Mars and the Sun

A new study finds organic molecules discovered by Curiosity Rover consistent with early life on Mars.

Schulze‑Makuch and Jacob Heinz with the Technische Universität in Berlin explore some of the possible pathways for thiophenes’ origins on the red planet in a new paper published in the journal Astrobiology. Their work suggests that a biological process, most likely involving bacteria rather than a truffle though, may have played a role in the organic compound’s existence in the Martian soil.



Organic compounds called thiophenes are found on Earth in coal, crude oil and oddly enough, in white truffles, the mushroom beloved by epicureans and wild pigs.

Thiophenes were also recently discovered on Mars, and Washington State University astrobiologist Dirk Schulze‑Makuch thinks their presence would be consistent with the presence of early life on Mars.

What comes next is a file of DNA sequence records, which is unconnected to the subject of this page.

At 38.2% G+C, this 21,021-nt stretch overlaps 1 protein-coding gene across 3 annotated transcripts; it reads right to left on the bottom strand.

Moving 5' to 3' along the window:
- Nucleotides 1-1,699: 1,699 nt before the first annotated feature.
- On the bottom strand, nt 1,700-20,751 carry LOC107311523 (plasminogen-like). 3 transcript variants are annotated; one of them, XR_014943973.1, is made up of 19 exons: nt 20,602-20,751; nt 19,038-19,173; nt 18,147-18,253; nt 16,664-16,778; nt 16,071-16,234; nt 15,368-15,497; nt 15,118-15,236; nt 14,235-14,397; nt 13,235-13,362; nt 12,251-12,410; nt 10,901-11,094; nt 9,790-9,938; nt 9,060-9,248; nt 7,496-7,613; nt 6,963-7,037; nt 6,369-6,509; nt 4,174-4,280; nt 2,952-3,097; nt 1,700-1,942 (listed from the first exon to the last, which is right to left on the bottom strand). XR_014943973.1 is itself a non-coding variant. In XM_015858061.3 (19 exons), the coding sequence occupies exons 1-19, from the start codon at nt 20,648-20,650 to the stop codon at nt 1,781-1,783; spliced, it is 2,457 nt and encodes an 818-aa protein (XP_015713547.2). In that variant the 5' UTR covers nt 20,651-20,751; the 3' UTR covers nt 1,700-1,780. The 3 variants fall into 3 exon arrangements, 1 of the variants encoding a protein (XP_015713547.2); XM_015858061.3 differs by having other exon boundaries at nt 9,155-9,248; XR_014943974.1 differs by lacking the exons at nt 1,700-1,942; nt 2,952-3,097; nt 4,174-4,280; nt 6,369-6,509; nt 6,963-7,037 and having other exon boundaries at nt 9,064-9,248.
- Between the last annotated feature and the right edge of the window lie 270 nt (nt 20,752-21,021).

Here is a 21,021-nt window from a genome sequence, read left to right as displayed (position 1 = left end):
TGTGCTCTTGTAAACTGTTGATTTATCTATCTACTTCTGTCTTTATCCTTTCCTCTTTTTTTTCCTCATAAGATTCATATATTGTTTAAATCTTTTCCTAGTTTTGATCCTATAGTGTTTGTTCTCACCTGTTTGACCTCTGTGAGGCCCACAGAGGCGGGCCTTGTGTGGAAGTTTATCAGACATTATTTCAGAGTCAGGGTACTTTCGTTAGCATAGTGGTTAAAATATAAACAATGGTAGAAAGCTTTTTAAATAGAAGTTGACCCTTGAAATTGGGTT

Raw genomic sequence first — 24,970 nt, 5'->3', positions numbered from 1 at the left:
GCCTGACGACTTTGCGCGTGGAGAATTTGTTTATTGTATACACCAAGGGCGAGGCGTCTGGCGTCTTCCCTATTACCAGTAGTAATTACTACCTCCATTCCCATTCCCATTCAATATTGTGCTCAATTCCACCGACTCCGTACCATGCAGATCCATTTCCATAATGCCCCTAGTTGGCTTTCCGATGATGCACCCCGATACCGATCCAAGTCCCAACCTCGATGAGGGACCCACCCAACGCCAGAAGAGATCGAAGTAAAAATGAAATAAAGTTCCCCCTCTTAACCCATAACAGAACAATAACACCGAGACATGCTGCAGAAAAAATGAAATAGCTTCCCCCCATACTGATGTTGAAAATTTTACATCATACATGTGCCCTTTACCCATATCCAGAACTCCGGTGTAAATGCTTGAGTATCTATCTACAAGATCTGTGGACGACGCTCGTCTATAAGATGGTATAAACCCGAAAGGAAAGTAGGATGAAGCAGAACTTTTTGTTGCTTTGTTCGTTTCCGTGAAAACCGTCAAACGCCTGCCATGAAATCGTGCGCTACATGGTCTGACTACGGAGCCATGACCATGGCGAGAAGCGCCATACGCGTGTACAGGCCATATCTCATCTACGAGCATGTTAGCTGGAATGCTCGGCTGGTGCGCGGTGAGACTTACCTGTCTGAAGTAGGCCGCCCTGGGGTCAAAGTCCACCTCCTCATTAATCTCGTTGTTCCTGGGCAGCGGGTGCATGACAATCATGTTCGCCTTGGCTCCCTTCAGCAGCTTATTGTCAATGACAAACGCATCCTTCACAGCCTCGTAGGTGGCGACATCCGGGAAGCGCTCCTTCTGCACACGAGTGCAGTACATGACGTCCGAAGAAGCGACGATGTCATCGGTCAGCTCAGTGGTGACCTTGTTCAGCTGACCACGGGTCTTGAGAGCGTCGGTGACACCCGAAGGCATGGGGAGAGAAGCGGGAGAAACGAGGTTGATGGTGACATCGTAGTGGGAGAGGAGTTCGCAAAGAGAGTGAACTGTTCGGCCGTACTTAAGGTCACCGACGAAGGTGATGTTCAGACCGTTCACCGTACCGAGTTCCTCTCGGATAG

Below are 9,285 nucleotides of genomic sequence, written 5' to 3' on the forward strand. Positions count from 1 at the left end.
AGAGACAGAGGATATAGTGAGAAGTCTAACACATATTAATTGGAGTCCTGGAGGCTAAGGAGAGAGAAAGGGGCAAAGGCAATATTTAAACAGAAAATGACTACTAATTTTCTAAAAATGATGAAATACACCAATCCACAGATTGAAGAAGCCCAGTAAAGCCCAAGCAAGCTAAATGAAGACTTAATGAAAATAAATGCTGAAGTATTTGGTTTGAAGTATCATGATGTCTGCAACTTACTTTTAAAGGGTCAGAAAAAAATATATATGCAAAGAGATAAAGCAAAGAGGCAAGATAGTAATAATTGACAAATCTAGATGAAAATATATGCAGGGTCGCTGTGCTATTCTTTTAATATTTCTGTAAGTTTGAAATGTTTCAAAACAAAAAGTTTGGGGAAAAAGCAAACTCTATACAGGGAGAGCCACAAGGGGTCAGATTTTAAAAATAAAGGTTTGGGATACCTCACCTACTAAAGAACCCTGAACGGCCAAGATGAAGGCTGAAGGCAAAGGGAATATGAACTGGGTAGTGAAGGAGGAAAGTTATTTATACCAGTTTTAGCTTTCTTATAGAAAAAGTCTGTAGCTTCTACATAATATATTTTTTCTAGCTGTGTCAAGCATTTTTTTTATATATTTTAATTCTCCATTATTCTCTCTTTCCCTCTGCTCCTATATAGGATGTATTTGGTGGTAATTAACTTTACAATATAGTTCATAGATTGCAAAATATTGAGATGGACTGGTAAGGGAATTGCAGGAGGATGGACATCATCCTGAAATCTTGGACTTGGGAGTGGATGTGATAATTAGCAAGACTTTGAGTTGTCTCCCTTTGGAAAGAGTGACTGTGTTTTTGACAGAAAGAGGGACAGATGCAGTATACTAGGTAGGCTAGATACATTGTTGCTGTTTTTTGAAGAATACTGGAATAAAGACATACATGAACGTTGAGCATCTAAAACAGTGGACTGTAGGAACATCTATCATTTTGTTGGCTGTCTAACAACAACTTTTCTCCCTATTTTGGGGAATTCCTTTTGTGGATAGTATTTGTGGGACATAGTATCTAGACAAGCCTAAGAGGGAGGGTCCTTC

Dirk Schulze‑Makuch said:

“We identified several biological pathways for thiophenes that seem more likely than chemical ones, but we still need proof. If you find thiophenes on Earth, then you would think they are biological, but on Mars, of course, the bar to prove that has to be quite a bit higher.”



Thiophene molecules have four carbon atoms and a sulfur atom arranged in a ring, and both carbon and sulfur, are bio‑essential elements. Yet Schulze‑Makuch and Heinz could not exclude non‑biological processes leading to the existence of these compounds on Mars.

Meteor impacts provide one possible abiotic explanation. Thiophenes can also be created through thermochemical sulfate reduction, a process that involves a set of compounds being heated to 248 degrees Fahrenheit (120 degrees Celsius) or more.

In the biological scenario, bacteria, which may have existed more than three billion years ago when Mars was warmer and wetter, could have facilitated a sulfate reduction process that results in thiophenes. There are also other pathways where the thiophenes themselves are broken down by bacteria.

While the Curiosity Rover has provided many clues, it uses techniques that break larger molecules up into components, so scientists can only look at the resulting fragments.

Image credit NASA

source Washington State University